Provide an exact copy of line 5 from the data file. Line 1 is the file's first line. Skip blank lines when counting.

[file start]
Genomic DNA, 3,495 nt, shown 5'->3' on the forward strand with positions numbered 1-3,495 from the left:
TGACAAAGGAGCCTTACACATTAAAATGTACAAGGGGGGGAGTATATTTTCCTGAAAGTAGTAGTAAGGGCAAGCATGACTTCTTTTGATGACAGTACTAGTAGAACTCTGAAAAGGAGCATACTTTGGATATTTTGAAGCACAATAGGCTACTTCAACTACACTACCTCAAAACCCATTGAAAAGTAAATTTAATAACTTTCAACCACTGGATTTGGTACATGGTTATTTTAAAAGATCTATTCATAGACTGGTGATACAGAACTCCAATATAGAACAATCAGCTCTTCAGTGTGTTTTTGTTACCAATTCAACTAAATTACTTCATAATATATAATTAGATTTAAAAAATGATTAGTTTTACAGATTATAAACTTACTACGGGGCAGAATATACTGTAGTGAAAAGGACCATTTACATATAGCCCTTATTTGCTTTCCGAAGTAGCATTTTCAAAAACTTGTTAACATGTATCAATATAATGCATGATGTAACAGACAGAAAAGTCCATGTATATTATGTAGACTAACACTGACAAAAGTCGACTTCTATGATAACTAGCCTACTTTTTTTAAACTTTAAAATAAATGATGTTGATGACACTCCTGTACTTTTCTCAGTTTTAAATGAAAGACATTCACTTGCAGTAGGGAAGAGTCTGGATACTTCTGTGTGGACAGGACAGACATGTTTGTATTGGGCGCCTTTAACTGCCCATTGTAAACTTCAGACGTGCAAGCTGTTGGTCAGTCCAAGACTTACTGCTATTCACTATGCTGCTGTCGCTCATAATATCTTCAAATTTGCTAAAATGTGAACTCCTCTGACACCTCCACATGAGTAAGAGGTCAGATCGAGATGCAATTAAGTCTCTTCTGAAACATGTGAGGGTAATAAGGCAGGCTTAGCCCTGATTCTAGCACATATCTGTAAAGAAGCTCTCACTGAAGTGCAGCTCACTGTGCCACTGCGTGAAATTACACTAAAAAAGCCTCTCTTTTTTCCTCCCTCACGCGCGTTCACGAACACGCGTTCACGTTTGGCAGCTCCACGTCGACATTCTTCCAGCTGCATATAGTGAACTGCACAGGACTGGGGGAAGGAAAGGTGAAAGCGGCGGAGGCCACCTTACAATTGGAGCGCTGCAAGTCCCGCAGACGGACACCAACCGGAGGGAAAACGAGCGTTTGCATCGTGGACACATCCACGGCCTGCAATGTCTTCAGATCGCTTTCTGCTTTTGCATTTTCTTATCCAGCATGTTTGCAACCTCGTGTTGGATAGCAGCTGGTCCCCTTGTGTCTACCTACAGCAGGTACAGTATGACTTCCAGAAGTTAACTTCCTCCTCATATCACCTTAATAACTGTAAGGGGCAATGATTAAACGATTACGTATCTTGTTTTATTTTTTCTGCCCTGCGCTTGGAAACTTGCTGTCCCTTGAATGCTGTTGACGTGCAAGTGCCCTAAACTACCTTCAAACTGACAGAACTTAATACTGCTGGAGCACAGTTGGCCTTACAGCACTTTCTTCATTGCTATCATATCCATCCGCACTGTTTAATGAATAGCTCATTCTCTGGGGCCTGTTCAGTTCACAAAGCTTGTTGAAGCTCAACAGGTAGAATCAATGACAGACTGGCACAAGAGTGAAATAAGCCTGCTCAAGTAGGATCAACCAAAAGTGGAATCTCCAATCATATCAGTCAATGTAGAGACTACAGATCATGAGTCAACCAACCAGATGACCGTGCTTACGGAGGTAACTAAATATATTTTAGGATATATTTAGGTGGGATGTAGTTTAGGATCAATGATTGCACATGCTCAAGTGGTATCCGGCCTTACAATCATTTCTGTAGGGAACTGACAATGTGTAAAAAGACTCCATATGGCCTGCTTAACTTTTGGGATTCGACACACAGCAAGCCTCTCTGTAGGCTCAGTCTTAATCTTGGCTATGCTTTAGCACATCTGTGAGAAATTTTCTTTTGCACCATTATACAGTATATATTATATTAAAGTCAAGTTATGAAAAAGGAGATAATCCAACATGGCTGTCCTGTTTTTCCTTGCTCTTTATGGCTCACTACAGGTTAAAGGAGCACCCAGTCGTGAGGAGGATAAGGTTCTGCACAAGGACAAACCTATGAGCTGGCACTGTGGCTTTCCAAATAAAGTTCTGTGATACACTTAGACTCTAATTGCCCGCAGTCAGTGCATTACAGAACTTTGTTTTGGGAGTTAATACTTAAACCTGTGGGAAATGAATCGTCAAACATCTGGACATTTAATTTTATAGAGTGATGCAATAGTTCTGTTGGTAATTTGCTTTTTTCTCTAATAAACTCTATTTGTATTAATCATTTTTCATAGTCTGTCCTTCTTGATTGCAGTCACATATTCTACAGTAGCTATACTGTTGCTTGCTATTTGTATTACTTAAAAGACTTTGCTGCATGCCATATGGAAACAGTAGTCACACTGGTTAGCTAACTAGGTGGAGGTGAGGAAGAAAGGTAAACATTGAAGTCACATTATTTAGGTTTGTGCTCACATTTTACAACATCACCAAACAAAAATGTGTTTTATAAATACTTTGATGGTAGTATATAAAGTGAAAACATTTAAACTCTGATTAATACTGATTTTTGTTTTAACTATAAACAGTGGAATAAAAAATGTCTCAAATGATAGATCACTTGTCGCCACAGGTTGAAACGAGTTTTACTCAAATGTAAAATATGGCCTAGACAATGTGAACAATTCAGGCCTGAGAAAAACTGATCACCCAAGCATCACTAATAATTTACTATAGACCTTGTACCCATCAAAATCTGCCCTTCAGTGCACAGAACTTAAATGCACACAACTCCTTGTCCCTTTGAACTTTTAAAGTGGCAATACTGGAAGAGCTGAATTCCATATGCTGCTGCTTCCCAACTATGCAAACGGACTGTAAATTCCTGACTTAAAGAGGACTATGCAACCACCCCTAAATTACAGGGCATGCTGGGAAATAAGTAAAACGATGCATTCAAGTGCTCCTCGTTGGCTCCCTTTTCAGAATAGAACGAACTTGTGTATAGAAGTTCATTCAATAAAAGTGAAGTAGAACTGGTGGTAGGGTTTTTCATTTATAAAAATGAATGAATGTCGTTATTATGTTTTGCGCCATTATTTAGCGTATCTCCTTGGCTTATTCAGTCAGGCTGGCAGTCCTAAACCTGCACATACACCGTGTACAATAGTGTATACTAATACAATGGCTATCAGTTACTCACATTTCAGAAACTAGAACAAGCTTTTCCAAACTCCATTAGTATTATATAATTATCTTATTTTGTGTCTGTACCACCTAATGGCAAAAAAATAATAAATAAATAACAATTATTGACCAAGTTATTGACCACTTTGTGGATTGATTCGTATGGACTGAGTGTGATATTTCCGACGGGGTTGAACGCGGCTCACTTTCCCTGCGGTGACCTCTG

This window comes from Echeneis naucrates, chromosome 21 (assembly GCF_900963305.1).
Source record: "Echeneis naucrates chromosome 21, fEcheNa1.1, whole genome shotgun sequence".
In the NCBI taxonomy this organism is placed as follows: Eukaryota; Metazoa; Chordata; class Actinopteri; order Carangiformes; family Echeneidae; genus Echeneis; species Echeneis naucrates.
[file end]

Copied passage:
In the NCBI taxonomy this organism is placed as follows: Eukaryota; Metazoa; Chordata; class Actinopteri; order Carangiformes; family Echeneidae; genus Echeneis; species Echeneis naucrates.